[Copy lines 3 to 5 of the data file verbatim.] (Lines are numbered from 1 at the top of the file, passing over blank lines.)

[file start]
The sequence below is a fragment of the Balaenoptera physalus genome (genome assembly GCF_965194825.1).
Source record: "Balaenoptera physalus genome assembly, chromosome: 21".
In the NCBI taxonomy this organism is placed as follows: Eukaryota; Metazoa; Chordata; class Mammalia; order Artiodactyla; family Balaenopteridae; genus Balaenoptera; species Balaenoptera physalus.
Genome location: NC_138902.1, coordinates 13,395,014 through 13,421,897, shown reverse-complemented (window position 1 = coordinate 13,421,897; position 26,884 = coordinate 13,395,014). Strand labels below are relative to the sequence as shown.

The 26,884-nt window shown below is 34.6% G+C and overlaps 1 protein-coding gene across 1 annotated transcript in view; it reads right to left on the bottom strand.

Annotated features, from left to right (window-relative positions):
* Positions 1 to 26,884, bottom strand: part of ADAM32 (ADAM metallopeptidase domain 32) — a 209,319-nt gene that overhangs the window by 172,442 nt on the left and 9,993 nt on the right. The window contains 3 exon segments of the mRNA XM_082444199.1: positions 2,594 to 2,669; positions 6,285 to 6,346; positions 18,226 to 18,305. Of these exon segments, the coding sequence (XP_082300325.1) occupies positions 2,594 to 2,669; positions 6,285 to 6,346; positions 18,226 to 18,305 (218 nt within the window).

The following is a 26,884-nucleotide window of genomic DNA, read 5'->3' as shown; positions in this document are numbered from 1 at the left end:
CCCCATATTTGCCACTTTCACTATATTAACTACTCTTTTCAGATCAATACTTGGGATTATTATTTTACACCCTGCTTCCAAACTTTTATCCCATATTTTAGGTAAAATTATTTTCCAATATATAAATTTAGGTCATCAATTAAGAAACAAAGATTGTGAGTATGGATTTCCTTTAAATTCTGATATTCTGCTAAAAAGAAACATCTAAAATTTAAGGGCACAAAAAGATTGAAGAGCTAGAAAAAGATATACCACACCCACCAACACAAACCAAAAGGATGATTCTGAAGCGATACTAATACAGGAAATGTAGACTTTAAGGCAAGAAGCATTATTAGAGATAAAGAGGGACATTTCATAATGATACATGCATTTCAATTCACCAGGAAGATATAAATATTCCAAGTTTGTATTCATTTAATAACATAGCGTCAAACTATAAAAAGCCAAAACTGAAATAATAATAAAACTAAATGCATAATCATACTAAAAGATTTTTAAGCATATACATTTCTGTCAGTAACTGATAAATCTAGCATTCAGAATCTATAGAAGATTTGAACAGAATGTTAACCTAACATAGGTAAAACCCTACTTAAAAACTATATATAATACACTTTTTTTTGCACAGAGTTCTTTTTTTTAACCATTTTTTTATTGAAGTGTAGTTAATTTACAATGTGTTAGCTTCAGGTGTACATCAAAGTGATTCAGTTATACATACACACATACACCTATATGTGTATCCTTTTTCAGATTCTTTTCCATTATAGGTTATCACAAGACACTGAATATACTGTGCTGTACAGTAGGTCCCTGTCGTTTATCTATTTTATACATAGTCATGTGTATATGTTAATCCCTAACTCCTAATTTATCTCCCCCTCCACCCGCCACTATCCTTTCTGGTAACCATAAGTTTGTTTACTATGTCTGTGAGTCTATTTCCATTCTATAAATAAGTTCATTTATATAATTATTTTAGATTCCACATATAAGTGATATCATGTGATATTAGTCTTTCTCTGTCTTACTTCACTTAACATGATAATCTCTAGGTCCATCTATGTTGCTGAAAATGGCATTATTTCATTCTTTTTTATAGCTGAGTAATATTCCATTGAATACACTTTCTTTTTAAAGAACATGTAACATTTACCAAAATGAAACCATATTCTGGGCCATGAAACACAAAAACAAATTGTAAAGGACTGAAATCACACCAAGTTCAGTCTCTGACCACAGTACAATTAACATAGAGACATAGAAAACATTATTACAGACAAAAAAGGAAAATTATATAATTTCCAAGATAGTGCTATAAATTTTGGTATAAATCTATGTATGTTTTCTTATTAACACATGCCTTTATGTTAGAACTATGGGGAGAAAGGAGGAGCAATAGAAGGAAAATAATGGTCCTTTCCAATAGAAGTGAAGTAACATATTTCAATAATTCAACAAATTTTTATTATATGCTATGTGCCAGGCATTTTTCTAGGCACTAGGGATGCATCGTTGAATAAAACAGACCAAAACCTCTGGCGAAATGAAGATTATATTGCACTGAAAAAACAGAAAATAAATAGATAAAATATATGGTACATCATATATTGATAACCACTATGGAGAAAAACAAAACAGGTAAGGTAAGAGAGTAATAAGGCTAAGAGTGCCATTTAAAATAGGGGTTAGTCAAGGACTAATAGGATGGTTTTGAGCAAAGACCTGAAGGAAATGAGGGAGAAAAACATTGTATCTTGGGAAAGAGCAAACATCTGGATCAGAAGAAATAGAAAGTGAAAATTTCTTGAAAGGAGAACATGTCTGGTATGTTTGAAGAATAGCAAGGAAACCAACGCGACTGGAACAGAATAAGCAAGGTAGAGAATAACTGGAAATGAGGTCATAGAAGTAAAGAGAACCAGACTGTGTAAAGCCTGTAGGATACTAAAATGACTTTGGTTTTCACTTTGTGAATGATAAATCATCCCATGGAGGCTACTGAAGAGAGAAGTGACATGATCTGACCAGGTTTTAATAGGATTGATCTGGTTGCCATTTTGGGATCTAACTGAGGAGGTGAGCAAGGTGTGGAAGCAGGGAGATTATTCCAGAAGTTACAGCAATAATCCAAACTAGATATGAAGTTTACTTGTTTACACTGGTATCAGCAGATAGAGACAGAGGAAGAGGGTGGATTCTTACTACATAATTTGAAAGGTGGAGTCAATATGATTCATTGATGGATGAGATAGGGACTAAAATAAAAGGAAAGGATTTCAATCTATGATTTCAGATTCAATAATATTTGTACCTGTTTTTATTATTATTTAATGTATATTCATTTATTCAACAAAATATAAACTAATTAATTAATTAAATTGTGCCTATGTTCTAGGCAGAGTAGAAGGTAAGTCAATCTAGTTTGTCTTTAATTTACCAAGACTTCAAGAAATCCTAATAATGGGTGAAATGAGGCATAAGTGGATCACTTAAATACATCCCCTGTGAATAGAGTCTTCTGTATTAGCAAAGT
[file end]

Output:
In the NCBI taxonomy this organism is placed as follows: Eukaryota; Metazoa; Chordata; class Mammalia; order Artiodactyla; family Balaenopteridae; genus Balaenoptera; species Balaenoptera physalus.
Genome location: NC_138902.1, coordinates 13,395,014 through 13,421,897, shown reverse-complemented (window position 1 = coordinate 13,421,897; position 26,884 = coordinate 13,395,014). Strand labels below are relative to the sequence as shown.

The 26,884-nt window shown below is 34.6% G+C and overlaps 1 protein-coding gene across 1 annotated transcript in view; it reads right to left on the bottom strand.